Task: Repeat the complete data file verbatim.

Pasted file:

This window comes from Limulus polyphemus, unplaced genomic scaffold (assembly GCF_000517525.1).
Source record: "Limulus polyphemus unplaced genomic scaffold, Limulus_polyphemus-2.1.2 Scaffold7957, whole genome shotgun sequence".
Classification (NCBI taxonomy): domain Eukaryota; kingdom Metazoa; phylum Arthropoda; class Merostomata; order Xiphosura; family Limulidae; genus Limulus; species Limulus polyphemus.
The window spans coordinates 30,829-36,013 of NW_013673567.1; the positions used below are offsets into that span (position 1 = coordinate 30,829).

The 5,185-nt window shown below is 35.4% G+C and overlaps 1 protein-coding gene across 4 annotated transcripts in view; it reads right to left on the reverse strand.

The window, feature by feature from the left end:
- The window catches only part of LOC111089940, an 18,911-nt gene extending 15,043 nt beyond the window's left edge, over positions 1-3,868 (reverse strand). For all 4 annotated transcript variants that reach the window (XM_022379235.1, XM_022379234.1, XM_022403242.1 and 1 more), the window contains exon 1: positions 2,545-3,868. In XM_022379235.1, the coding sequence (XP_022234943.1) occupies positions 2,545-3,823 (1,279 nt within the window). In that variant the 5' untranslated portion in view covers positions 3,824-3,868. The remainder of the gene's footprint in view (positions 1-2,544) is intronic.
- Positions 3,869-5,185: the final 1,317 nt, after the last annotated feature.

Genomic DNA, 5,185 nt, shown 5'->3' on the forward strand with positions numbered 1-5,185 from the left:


This window comes from Limulus polyphemus, unplaced genomic scaffold (assembly GCF_000517525.1).
Source record: "Limulus polyphemus unplaced genomic scaffold, Limulus_polyphemus-2.1.2 Scaffold7957, whole genome shotgun sequence".
Classification (NCBI taxonomy): domain Eukaryota; kingdom Metazoa; phylum Arthropoda; class Merostomata; order Xiphosura; family Limulidae; genus Limulus; species Limulus polyphemus.
The window spans coordinates 30,829-36,013 of NW_013673567.1; the positions used below are offsets into that span (position 1 = coordinate 30,829).

The 5,185-nt window shown below is 35.4% G+C and overlaps 1 protein-coding gene across 4 annotated transcripts in view; it reads right to left on the reverse strand.

The window, feature by feature from the left end:
- The window catches only part of LOC111089940, an 18,911-nt gene extending 15,043 nt beyond the window's left edge, over positions 1-3,868 (reverse strand). For all 4 annotated transcript variants that reach the window (XM_022379235.1, XM_022379234.1, XM_022403242.1 and 1 more), the window contains exon 1: positions 2,545-3,868. In XM_022379235.1, the coding sequence (XP_022234943.1) occupies positions 2,545-3,823 (1,279 nt within the window). In that variant the 5' untranslated portion in view covers positions 3,824-3,868. The remainder of the gene's footprint in view (positions 1-2,544) is intronic.
- Positions 3,869-5,185: the final 1,317 nt, after the last annotated feature.

Genomic DNA, 5,185 nt, shown 5'->3' on the forward strand with positions numbered 1-5,185 from the left: